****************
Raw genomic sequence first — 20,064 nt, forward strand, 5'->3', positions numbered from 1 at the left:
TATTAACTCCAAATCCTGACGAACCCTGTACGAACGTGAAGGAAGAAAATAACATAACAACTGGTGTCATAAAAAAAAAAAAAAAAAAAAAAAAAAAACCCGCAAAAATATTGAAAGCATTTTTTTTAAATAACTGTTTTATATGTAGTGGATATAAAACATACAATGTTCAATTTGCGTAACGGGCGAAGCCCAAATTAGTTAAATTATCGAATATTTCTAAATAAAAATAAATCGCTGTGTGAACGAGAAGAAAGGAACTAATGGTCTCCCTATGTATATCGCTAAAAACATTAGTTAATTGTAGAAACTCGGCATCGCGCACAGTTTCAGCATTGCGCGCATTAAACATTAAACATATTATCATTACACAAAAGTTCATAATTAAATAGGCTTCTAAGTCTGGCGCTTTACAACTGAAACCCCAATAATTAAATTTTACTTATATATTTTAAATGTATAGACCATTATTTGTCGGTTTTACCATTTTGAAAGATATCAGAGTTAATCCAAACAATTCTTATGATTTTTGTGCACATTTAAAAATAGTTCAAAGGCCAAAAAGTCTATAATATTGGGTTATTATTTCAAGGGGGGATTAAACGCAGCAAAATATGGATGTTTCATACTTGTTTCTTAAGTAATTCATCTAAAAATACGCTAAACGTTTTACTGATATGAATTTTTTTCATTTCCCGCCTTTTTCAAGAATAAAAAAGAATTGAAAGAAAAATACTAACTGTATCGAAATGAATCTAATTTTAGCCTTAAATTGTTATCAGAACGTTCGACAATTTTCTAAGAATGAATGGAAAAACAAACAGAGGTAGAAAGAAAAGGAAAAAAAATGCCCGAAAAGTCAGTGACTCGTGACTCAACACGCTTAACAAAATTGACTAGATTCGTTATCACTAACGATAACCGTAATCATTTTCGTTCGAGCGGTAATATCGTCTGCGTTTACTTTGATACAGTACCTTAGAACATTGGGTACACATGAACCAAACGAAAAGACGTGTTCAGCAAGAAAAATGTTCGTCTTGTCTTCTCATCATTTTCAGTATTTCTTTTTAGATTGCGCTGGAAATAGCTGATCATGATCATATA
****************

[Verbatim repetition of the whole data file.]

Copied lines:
Raw genomic sequence first — 20,064 nt, forward strand, 5'->3', positions numbered from 1 at the left:
TATTAACTCCAAATCCTGACGAACCCTGTACGAACGTGAAGGAAGAAAATAACATAACAACTGGTGTCATAAAAAAAAAAAAAAAAAAAAAAAAAAAACCCGCAAAAATATTGAAAGCATTTTTTTTAAATAACTGTTTTATATGTAGTGGATATAAAACATACAATGTTCAATTTGCGTAACGGGCGAAGCCCAAATTAGTTAAATTATCGAATATTTCTAAATAAAAATAAATCGCTGTGTGAACGAGAAGAAAGGAACTAATGGTCTCCCTATGTATATCGCTAAAAACATTAGTTAATTGTAGAAACTCGGCATCGCGCACAGTTTCAGCATTGCGCGCATTAAACATTAAACATATTATCATTACACAAAAGTTCATAATTAAATAGGCTTCTAAGTCTGGCGCTTTACAACTGAAACCCCAATAATTAAATTTTACTTATATATTTTAAATGTATAGACCATTATTTGTCGGTTTTACCATTTTGAAAGATATCAGAGTTAATCCAAACAATTCTTATGATTTTTGTGCACATTTAAAAATAGTTCAAAGGCCAAAAAGTCTATAATATTGGGTTATTATTTCAAGGGGGGATTAAACGCAGCAAAATATGGATGTTTCATACTTGTTTCTTAAGTAATTCATCTAAAAATACGCTAAACGTTTTACTGATATGAATTTTTTTCATTTCCCGCCTTTTTCAAGAATAAAAAAGAATTGAAAGAAAAATACTAACTGTATCGAAATGAATCTAATTTTAGCCTTAAATTGTTATCAGAACGTTCGACAATTTTCTAAGAATGAATGGAAAAACAAACAGAGGTAGAAAGAAAAGGAAAAAAAATGCCCGAAAAGTCAGTGACTCGTGACTCAACACGCTTAACAAAATTGACTAGATTCGTTATCACTAACGATAACCGTAATCATTTTCGTTCGAGCGGTAATATCGTCTGCGTTTACTTTGATACAGTACCTTAGAACATTGGGTACACATGAACCAAACGAAAAGACGTGTTCAGCAAGAAAAATGTTCGTCTTGTCTTCTCATCATTTTCAGTATTTCTTTTTAGATTGCGCTGGAAATAGCTGATCATGATCATATA